So, do I still doubt myself? Yes and no, I think I will always doubt myself at least until I have the book finished. I am a hard core procrastinator, so unless the book is finished I will always have a critical eye on what I write and on whether it can be better or not. On the flip side, I feel more confident in the fact that I know I have good writing skills that entertain others. I am no literary genius but then again, I don't want to write those kinds of books. I want books that help people grow and gives them something to feel good about.

One advice I would give those that have this problem is to get someone that you can trust, someone that understands the structure of good writing  and have them read and critique your work. Having someone you trust and someone that respects you would be your best option. If you have a mentor such as a Teacher or Professor, even better but not necessarily needed.

"Without conflict you haven't got a story" -- JK Rowling

Saturday, September 7, 2013

Amanda Hocking Inspiring Many

Throughout my life I have come across some really influential writers, to name a few there is Diana Wynne Jones, Megan Whalen Turner, JK Rowling (HP Series), Paul Zindel, and a select few others. These writers helped me to understand that I wanted to be a writer myself. Although I didn't grow up writing stories or anything like that, I was always an avid reader and journal writer. In my youth I even dabbled in writing poetry, which I thought at the time was pure genius. With time, I believe that I will finally bridge the gap between none writer, to writer, but before then I perfect my craft and wait for the day my work is ready for publication. 

Now this brings me to another note. I have thought about it for some time and I believe the best route for me would be e-books. It is now becoming common for writers to enjoy the fruits of being published while actually making a living off their e-books. This may not be the most popular thing at this moment, but it is becoming more and more common. Now, instead of the great writers of my youth, one of my inspirations is Amanda Hocking. Admittedly I have only read one of her books Hollowland which is a series about zombies. For me, it was not my cup of tea, but I could certainly see the diamond within the rough in her work. I actually bought the book so that I could study her writing style but the more that I read it, the more it really didn't appeal to me. Also reading Amanda's book allowed me to see that great writing isn't always what sells books. It is often times characters or a really good plot. When you believe in your story, you are your first reader. Write your book for yourself first and for your readers second.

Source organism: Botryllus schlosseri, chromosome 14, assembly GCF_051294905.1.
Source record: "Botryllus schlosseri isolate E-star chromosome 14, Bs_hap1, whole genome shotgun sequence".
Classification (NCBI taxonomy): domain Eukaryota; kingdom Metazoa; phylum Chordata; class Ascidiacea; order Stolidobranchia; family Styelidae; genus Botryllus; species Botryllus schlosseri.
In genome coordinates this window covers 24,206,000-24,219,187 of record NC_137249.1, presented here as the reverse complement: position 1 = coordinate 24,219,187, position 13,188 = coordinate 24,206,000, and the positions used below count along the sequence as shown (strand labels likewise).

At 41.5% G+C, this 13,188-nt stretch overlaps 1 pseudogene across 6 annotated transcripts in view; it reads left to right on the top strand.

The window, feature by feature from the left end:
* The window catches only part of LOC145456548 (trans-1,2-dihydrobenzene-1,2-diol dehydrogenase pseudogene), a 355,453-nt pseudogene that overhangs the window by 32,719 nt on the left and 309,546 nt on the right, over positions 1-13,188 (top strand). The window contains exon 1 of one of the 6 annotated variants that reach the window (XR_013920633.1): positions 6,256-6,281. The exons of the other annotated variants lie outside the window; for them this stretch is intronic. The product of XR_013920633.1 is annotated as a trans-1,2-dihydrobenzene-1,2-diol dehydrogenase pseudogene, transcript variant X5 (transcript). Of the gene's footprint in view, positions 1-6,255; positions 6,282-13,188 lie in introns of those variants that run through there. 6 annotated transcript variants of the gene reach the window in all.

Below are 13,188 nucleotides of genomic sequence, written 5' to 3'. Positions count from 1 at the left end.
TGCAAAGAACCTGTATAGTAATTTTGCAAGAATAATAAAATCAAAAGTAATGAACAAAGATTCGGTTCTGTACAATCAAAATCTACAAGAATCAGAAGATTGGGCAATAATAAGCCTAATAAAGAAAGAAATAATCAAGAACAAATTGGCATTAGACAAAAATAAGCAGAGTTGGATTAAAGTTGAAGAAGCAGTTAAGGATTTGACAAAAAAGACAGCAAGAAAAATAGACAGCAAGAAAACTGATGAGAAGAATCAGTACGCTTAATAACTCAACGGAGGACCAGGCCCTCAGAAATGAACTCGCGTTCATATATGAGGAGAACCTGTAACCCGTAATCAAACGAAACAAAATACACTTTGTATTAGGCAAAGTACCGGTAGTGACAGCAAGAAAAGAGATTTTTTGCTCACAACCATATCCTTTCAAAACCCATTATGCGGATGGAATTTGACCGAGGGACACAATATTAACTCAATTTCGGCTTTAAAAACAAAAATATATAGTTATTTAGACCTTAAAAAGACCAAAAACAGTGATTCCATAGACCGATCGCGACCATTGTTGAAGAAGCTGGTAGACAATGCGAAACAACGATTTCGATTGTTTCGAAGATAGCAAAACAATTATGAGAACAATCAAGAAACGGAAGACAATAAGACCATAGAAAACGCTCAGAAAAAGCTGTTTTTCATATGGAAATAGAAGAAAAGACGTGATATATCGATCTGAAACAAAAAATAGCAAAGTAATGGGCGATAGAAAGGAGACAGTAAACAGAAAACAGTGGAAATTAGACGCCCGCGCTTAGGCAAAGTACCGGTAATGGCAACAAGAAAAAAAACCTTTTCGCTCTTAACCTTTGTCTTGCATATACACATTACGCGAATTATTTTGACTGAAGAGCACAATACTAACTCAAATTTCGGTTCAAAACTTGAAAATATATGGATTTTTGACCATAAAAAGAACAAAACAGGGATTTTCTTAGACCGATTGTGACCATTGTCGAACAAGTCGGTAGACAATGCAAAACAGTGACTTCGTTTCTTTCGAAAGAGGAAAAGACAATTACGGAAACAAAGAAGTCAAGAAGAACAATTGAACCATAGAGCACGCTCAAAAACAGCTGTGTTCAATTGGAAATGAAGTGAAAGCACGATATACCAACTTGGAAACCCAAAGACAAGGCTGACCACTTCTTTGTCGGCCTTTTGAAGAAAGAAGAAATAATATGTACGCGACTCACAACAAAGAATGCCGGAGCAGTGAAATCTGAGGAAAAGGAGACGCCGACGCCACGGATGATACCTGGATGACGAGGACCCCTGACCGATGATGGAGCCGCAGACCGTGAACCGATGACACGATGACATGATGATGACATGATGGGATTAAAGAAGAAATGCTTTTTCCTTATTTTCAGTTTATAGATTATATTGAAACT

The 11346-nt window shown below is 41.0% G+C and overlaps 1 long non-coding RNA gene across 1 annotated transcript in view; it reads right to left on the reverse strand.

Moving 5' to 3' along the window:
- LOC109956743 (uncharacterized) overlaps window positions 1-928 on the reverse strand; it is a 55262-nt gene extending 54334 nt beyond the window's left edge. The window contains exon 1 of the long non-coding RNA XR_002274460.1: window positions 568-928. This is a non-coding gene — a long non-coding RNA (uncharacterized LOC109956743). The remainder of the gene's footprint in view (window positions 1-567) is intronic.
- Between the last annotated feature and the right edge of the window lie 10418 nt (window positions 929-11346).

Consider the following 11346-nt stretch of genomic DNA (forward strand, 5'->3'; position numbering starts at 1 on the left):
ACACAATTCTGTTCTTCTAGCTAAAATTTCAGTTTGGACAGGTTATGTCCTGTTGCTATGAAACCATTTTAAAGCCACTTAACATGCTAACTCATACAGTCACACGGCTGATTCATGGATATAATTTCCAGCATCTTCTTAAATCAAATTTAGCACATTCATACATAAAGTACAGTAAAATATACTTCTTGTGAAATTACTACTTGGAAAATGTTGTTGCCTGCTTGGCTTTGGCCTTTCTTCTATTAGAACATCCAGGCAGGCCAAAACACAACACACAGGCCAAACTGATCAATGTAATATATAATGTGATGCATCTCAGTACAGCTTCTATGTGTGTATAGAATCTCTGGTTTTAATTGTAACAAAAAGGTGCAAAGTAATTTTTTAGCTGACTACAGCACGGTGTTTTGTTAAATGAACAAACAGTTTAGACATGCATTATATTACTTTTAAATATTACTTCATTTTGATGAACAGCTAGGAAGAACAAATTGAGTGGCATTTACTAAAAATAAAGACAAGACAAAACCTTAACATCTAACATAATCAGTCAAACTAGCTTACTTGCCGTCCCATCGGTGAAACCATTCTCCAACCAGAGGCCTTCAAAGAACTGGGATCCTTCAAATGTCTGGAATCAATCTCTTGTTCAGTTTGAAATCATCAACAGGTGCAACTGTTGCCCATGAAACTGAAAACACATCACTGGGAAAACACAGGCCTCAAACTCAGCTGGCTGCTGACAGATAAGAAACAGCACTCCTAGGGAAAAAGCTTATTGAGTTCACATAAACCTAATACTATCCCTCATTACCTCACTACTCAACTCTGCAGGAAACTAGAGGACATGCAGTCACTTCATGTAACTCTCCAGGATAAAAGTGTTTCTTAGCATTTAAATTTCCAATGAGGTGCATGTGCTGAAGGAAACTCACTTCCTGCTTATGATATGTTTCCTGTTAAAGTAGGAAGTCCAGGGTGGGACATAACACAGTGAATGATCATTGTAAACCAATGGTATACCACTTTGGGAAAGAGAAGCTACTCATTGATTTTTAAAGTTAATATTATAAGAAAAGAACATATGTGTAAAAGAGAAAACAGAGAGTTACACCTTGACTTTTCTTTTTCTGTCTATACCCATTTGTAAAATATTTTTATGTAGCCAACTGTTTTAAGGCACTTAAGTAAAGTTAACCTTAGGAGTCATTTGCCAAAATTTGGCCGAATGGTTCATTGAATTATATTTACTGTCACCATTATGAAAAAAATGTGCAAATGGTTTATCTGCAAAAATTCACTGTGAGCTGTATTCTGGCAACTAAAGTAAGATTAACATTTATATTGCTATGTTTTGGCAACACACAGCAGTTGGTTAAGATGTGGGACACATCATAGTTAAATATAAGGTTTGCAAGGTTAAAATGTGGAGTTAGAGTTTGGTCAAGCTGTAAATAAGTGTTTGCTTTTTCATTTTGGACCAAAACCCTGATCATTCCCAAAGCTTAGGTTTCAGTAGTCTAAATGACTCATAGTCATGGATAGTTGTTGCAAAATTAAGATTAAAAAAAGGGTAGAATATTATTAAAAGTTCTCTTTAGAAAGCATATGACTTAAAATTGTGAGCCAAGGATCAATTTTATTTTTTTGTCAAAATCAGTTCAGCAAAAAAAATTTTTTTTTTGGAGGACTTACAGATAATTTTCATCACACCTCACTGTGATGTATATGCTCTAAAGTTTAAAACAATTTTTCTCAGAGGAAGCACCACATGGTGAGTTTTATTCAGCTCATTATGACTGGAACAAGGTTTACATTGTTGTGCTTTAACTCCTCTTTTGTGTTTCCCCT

What really made me become inspired by Amanda Hocking was her drive to succeed. Her success of course was being published. Not making money, but having her work out there even if it meant only via e-books. She finally started to believe in herself and in her writing and despite all her negative thought ad the rejection letters from publishers, Amanda made up her mind to do the only thing she had left to do. That was to write, and write some more.


Another thing that I loved about Amanda was the fact that she didn't just write, she wrote hard. She would spend on average 8-10 hours writing. She was often fueled with trash food like sweet tarts and red bull a diabetic shock waiting to happen, but she understood her limits and knew that she had to work hard to get her writing down on the computer screen and out of her head. She also was a hard working in other respects, holding down a job as a care taker at a senior citizen facility. So she would work for 8-9 hours, write for 8-10, sleep and do it all again. For me more than anything her work ethic has inspired me, in a way that other writers never could. I remember trying to understand the craft and how my favorite writers wrote, yet I could never really understand what they meant by just write. Amanda Hocking finally drove the concept down my brain a wooden spike of knowledge. Writing was her job, and in essence she worked 2 jobs. That is exactly what it took for her to become the writer that she is today.